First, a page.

Madison Avenue (42° 54.995’N, 85° 39.215’W)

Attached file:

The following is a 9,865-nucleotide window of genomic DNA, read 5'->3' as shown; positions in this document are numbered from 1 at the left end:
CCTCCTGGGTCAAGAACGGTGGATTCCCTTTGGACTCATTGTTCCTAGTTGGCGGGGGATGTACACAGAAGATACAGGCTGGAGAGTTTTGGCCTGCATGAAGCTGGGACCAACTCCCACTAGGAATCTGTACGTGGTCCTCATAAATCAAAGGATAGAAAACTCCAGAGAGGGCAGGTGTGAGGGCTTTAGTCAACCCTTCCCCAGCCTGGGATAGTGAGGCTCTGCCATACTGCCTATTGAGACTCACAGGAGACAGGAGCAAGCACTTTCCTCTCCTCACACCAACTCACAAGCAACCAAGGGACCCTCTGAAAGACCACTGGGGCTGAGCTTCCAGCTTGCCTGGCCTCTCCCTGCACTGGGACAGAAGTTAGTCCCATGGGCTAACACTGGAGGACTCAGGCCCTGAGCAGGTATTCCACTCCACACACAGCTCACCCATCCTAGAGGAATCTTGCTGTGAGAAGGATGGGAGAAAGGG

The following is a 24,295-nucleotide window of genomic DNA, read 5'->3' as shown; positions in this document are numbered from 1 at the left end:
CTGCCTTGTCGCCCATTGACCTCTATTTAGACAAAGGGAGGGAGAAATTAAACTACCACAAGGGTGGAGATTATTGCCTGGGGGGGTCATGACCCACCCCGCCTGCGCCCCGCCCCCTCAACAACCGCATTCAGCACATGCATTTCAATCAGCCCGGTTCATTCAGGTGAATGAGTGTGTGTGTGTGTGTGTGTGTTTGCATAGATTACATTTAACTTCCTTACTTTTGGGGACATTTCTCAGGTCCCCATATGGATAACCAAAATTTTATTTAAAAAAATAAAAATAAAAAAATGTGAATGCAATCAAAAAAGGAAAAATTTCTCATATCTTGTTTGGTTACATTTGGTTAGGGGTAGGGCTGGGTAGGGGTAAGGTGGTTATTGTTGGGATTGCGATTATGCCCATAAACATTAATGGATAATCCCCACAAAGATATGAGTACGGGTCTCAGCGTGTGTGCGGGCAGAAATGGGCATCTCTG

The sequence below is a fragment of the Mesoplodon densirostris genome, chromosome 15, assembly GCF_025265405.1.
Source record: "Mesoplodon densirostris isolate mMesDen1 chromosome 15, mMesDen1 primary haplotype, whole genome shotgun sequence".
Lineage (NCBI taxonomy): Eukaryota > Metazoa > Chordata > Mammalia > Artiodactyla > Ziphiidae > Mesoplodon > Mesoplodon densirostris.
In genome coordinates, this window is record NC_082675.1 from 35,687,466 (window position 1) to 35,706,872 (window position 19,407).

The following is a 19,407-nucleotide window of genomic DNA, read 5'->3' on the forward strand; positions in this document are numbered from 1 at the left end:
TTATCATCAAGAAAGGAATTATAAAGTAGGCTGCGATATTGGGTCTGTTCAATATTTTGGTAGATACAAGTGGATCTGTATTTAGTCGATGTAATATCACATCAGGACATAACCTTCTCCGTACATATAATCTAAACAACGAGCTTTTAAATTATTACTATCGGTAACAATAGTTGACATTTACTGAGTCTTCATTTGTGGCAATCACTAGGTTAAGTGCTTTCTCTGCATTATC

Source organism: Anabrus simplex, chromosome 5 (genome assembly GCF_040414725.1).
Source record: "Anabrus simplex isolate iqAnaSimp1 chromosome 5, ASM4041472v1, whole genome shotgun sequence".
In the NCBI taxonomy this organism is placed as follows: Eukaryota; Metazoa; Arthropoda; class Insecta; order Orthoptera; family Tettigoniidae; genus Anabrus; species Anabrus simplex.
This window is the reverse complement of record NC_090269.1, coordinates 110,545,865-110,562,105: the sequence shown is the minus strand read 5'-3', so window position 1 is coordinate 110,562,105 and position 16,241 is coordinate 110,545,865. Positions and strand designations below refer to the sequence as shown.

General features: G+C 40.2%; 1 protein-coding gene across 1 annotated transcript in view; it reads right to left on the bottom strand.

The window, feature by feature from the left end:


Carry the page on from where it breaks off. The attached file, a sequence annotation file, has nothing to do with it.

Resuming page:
A total of 153 species, of which 71.9% are native, were recorded at the small floodplain of Plaster Creek where it crosses Madison Avenue, along Plaster Creek Trail (Figure 7). This is the most urban floodplain among the seven we inventoried. The Floristic Quality Assessment (Table 1) showed a Total FQI of 34.6 and a Native FQI of 42.0 for this site. Its Total Mean C of 2.8 matched that of the small floodplain on the Wernlund Property, and is the lowest Total Mean C of the seven study sites; the Crystal Springs and Covenant Park sites have only a slightly higher Total Mean C of 2.9. A rather disturbed site, the Madison Avenue floodplain also ranked highest in percentage of non-natives (28.1%, 43 species). However, the north side of the creek––the least accessible portion of the floodplain––is far less disturbed and supports a very robust population of a rare graminoid, beak grass (Diarrhena obovata), with a high-fidelity C-value (C-9). This is also the site where our showy native redbud (Cercis canadensis), C-9, is best represented––a species Emma Cole (1901) noted as reaching its geographic northern limit along the Grand River within the Grand Rapids region. Another C-9 species, bladdernut (Staphylea trifolia), was also found here. Three additional high-fidelity C-value species encountered at this site include riverbank wild-rye (Elymus riparius), C-8; false rue anemone (Enemion biternatum), C-8; and swamp white oak (Quercus bicolor), C-8.